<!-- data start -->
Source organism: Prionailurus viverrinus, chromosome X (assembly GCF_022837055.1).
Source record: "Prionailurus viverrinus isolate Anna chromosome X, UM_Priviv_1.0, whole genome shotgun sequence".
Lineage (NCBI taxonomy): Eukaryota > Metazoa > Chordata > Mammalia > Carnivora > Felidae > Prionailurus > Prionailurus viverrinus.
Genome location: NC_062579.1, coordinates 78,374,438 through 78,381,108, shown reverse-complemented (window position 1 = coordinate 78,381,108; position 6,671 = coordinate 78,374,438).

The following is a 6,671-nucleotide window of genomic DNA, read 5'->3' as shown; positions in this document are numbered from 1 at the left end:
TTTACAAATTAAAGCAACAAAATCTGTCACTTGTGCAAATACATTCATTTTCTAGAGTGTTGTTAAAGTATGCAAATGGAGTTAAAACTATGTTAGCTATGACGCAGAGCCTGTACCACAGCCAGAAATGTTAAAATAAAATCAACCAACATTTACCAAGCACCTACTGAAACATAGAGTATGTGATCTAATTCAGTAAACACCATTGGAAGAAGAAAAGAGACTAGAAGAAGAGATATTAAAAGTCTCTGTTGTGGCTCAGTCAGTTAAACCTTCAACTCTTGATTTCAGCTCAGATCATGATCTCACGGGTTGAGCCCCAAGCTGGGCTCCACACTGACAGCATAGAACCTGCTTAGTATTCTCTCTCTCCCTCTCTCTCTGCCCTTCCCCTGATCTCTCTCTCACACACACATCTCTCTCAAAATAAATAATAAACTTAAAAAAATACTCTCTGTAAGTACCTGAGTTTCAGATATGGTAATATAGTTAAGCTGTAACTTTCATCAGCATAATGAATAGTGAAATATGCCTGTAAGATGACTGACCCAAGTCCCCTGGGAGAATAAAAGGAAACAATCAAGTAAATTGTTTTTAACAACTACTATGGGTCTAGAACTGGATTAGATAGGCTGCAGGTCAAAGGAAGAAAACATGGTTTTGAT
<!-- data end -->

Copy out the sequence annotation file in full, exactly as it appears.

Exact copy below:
Source organism: Prionailurus viverrinus, chromosome X (assembly GCF_022837055.1).
Source record: "Prionailurus viverrinus isolate Anna chromosome X, UM_Priviv_1.0, whole genome shotgun sequence".
Lineage (NCBI taxonomy): Eukaryota > Metazoa > Chordata > Mammalia > Carnivora > Felidae > Prionailurus > Prionailurus viverrinus.
Genome location: NC_062579.1, coordinates 78,374,438 through 78,381,108, shown reverse-complemented (window position 1 = coordinate 78,381,108; position 6,671 = coordinate 78,374,438).

The following is a 6,671-nucleotide window of genomic DNA, read 5'->3' as shown; positions in this document are numbered from 1 at the left end:
TTTACAAATTAAAGCAACAAAATCTGTCACTTGTGCAAATACATTCATTTTCTAGAGTGTTGTTAAAGTATGCAAATGGAGTTAAAACTATGTTAGCTATGACGCAGAGCCTGTACCACAGCCAGAAATGTTAAAATAAAATCAACCAACATTTACCAAGCACCTACTGAAACATAGAGTATGTGATCTAATTCAGTAAACACCATTGGAAGAAGAAAAGAGACTAGAAGAAGAGATATTAAAAGTCTCTGTTGTGGCTCAGTCAGTTAAACCTTCAACTCTTGATTTCAGCTCAGATCATGATCTCACGGGTTGAGCCCCAAGCTGGGCTCCACACTGACAGCATAGAACCTGCTTAGTATTCTCTCTCTCCCTCTCTCTCTGCCCTTCCCCTGATCTCTCTCTCACACACACATCTCTCTCAAAATAAATAATAAACTTAAAAAAATACTCTCTGTAAGTACCTGAGTTTCAGATATGGTAATATAGTTAAGCTGTAACTTTCATCAGCATAATGAATAGTGAAATATGCCTGTAAGATGACTGACCCAAGTCCCCTGGGAGAATAAAAGGAAACAATCAAGTAAATTGTTTTTAACAACTACTATGGGTCTAGAACTGGATTAGATAGGCTGCAGGTCAAAGGAAGAAAACATGGTTTTGAT